THE expulsion of Jews from Spain reverberated throughout the Jewish world - and down Jewish history. "It was a tremendous thing ... a shock," says Shlomo Ben Ami, professor of Spanish history at Tel Aviv University.
The reason for the "deep impact on our collective memory," Professor Ben Ami adds, is not only that this was the largest Jewish community at the time. It was also "the most important, the most prosperous, the most culturally fertile Jewish community in Europe." And Spain had become, in a sense, a Jewish homeland.
Ben Ami, himself a Sephardic Jew (a descendant of Jews expelled from Spain), became the Israeli ambassador to Spain the year after relations were established between the two nations in 1986. His term culminated with the November 1991 Madrid Peace Conference.
At that conference - involving another set of tensions between Arabs, Jews, and Christians - Spanish Prime Minister Felipe Gonzalez recalled the unique historical moment when the three produced a brilliant civilization that helped spur Europe's renaissance.
Ben Ami attributes the flowering in Muslim-ruled Spain - producing such intellectual giants as philosophers Averroes and Maimonides - to interaction among the three groups and the "inherent tolerance of Islam toward the Jews." Islam accepted the Jews' difference as the "people of the book," he says. It conceived no policy of mass conversion, as practiced by Spain.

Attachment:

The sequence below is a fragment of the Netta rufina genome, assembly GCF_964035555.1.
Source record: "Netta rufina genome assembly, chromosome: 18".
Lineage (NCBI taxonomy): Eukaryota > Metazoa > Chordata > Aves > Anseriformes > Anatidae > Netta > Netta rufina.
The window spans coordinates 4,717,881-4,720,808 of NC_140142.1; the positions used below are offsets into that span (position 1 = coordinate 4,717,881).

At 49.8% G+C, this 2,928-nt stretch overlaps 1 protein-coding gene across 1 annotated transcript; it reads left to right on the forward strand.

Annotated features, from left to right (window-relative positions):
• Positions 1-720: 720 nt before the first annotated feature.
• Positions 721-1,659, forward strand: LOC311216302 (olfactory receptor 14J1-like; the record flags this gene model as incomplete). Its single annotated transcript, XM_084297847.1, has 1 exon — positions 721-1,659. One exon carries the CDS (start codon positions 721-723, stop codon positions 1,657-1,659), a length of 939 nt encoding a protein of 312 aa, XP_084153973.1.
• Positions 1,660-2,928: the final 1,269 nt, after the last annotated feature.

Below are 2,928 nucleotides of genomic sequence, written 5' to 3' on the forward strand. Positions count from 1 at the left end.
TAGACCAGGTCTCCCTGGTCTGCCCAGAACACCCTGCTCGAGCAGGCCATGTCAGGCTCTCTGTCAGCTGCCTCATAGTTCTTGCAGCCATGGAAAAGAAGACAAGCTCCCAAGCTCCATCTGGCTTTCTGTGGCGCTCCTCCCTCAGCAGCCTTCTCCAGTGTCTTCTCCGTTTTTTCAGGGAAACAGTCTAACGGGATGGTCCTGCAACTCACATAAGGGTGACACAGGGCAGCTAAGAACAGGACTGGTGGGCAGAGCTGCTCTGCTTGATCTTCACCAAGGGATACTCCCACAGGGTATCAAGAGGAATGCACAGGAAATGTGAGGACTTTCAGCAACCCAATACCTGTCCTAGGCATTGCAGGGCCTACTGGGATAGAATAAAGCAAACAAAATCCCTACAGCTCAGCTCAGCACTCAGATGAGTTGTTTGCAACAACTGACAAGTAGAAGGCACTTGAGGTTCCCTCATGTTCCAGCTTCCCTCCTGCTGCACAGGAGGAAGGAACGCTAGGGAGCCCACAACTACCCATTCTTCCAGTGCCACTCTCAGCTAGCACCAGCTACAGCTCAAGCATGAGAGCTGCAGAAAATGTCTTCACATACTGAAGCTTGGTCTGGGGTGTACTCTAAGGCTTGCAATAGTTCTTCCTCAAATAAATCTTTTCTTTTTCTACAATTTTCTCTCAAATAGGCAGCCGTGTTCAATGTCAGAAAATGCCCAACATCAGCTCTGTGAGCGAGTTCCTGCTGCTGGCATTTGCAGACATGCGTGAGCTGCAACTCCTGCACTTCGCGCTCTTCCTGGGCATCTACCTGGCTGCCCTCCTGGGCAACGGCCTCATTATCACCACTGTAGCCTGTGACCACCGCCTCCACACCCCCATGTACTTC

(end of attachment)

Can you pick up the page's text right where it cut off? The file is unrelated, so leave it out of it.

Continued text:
The consequence of that policy, he adds, was impoverishment - of Spain and the Jews. Spain lost out economically and culturally, and Sephardic Jews failed to equal those achievements elsewhere.
Sephardis found new homes, preserving traditions still practiced among Jews, but their descendants found a mixed reception in Muslim lands. One of Ben Ami's first recollections as a child in Tangier, Morocco, was of the Spanish foreign legion arriving to protect the Jewish community from Arab mobs.
In the long view, the expulsion, as did the Holocaust, fed the stream of Jewish history leading to creation of the State of Israel. As Ben Ami recalls, the greatest leader in that last generation of Jewish life in Spain, Isaac Abravanel, said after failing to win a reprieve for his people in 1492:
"The only conclusion I can draw from this situation is that we need to go back to the Holy Land, we need to go back to Palestine, to Israel."